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Anders Breivik: the fine line between bad and mad



27 August 2012

Dr Arlie Loughnan comments on one of the most high profile court decisions on "madness" and crime.

In a unanimous decision, the Oslo District Court in Norway has convicted Anders Behring Breivik of the murder of 77 people in the streets of central Oslo and on the island of Utoya in July 2011.

Breivik's conviction was based on a finding that he was sane at the time of the killings. In a strange twist, the court's verdict is a victory for the defence; they had been instructed by their client Breivik to argue that he was sane. The prosecution had argued that Breivik was insane.

The finding that Breivik was sane and the conviction means that he can be punished and he has been sentenced to 21 years in prison. It is possible that Breivik will be detained beyond that period, under a regime of preventative detention. This means Breivik may never be released. The seriousness of Breivik's offences and the enormous harm they have caused seems to indicate that Breivik's conviction and sentence will be well-received in Norway.

The issue in Breivik's trial was whether he was criminally responsible for the killings. If he was insane at the time of killings, he was not criminally responsible. Criminal responsibility concerns the capacities of the accused. If an accused lacks the necessary capacities, he or she cannot be called to account for his or her actions in the context of a criminal trial.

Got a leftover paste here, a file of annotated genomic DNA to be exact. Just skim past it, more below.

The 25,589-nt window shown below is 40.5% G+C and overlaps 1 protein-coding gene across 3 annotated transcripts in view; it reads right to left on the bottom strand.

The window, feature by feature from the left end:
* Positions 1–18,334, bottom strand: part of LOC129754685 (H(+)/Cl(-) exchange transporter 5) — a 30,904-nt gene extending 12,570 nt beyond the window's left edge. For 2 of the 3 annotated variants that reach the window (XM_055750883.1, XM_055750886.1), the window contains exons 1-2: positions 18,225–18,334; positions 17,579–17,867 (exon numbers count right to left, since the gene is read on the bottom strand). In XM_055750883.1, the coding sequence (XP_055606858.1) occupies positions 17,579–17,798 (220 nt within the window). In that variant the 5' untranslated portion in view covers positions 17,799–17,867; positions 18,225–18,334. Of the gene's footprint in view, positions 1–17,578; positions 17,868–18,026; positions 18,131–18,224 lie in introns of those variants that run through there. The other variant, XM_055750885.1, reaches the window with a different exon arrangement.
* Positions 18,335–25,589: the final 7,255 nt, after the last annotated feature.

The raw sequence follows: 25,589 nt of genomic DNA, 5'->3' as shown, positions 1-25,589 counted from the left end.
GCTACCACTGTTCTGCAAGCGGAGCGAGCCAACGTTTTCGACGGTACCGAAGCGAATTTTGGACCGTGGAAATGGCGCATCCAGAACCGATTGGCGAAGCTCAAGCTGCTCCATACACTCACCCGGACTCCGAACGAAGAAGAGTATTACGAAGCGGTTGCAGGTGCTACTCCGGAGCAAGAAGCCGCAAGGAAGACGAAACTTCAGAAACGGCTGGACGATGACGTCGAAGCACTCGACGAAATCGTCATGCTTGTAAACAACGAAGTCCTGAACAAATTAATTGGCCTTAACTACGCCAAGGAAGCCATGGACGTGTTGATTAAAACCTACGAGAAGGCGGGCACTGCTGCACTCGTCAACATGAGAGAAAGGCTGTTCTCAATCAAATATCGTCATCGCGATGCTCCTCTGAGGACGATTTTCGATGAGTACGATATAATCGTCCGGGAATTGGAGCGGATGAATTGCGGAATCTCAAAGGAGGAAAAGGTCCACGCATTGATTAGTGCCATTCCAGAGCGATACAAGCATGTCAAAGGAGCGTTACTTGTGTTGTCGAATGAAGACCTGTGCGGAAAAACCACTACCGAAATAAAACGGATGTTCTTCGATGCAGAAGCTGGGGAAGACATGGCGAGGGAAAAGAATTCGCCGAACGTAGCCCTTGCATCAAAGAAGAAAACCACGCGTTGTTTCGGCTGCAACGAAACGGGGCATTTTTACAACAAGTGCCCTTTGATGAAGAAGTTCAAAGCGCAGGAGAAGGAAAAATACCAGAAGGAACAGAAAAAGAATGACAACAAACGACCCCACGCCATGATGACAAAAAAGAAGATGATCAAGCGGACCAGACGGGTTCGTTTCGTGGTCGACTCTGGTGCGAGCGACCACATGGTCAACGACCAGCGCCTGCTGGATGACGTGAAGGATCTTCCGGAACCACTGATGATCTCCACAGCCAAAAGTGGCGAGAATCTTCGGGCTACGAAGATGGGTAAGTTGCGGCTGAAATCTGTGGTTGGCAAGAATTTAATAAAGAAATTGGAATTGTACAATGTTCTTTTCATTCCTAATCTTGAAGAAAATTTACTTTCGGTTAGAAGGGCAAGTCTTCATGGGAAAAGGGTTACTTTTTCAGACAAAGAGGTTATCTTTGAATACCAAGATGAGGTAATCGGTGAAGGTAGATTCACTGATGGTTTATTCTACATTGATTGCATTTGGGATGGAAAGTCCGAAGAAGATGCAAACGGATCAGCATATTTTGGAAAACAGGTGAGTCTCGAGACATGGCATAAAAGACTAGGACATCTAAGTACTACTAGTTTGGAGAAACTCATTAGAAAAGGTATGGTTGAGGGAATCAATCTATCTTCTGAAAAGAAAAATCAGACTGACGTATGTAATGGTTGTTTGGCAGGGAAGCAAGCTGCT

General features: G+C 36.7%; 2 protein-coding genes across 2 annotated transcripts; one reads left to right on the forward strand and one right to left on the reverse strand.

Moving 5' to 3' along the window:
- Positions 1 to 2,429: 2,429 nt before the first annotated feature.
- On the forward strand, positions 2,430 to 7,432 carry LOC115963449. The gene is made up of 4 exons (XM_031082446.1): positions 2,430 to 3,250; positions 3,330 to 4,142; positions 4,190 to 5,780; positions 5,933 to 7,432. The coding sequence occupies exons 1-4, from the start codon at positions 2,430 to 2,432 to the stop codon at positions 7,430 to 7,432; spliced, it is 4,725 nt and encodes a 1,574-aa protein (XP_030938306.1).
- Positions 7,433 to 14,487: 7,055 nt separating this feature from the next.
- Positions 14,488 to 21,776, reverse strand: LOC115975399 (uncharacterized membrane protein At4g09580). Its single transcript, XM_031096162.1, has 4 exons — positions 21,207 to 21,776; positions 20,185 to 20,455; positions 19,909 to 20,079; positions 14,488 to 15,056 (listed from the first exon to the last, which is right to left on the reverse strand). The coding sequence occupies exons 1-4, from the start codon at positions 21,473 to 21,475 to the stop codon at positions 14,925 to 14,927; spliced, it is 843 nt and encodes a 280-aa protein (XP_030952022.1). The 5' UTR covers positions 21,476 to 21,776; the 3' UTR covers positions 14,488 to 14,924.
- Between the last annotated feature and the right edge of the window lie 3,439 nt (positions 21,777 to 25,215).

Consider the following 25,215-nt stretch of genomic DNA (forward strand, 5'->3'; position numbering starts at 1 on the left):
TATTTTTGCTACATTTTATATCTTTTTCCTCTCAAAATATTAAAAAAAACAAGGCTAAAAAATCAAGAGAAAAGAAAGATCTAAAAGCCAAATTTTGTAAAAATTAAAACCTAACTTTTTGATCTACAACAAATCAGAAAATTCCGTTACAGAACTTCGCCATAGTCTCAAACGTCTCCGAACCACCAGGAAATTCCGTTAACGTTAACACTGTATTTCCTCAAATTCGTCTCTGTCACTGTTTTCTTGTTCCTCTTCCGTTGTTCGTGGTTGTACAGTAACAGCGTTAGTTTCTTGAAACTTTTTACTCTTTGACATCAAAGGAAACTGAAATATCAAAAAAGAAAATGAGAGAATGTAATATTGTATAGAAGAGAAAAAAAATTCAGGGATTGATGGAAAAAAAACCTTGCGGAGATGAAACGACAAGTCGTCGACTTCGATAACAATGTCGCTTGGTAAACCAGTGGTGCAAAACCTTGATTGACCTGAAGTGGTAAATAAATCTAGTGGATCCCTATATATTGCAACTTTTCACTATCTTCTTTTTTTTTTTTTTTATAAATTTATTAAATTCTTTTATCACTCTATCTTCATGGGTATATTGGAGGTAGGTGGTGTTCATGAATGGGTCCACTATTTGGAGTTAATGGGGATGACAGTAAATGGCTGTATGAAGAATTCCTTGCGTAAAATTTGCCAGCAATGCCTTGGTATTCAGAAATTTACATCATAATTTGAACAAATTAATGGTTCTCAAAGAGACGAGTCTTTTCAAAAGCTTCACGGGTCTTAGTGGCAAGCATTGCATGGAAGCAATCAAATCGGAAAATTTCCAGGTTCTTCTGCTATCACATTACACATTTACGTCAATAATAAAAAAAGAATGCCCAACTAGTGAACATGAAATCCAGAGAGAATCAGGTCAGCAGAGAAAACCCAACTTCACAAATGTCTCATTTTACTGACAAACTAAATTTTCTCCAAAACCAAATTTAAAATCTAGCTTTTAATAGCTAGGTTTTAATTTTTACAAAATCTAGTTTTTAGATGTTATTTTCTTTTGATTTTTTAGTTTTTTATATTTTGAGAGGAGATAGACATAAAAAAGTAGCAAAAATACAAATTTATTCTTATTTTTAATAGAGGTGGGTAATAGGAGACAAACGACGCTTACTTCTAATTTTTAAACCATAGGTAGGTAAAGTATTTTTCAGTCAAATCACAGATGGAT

The question of criminal responsibility goes beyond the issue of liability for an offence: it addresses the issue of whether the accused is someone to whom the criminal law speaks. Criminal responsibility lies at the heart of our criminal justice system.

The Breivik trial brings the complex issues surrounding criminal responsibility into sharp relief. It prompts us to where the line between "madness" and "badness" lies and to think about how to respond to offenders whose criminal responsibility is at issue.

View the entire article - Anders Breivik is guilty: the fine line between bad and mad - The Converation

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